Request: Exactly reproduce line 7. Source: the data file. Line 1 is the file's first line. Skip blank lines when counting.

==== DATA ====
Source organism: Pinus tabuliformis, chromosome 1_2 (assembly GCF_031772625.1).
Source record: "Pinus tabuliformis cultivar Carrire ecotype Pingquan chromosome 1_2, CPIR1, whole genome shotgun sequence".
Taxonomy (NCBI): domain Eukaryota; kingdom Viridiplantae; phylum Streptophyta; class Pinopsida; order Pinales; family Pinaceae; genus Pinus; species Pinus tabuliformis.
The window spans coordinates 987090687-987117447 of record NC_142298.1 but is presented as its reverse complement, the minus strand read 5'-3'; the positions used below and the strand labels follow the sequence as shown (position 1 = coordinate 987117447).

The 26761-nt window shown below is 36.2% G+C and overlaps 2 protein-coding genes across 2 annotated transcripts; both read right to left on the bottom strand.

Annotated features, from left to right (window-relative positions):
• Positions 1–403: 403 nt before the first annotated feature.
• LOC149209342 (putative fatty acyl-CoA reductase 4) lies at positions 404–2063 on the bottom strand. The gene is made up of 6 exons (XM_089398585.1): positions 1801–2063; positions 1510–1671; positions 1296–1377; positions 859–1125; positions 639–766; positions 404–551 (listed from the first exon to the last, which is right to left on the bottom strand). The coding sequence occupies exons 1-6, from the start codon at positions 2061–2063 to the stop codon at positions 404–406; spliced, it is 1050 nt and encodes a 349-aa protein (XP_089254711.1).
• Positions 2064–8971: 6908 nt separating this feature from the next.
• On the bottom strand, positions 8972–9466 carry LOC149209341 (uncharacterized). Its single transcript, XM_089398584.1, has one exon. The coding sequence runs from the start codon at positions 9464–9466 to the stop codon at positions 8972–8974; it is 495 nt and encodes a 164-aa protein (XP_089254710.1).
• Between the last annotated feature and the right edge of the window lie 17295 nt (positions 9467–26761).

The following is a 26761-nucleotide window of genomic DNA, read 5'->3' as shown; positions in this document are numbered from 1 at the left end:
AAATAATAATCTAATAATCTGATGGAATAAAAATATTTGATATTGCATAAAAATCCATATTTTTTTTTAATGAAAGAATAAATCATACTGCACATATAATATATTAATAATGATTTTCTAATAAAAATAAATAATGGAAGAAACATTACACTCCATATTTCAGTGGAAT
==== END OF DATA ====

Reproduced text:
• Positions 1–403: 403 nt before the first annotated feature.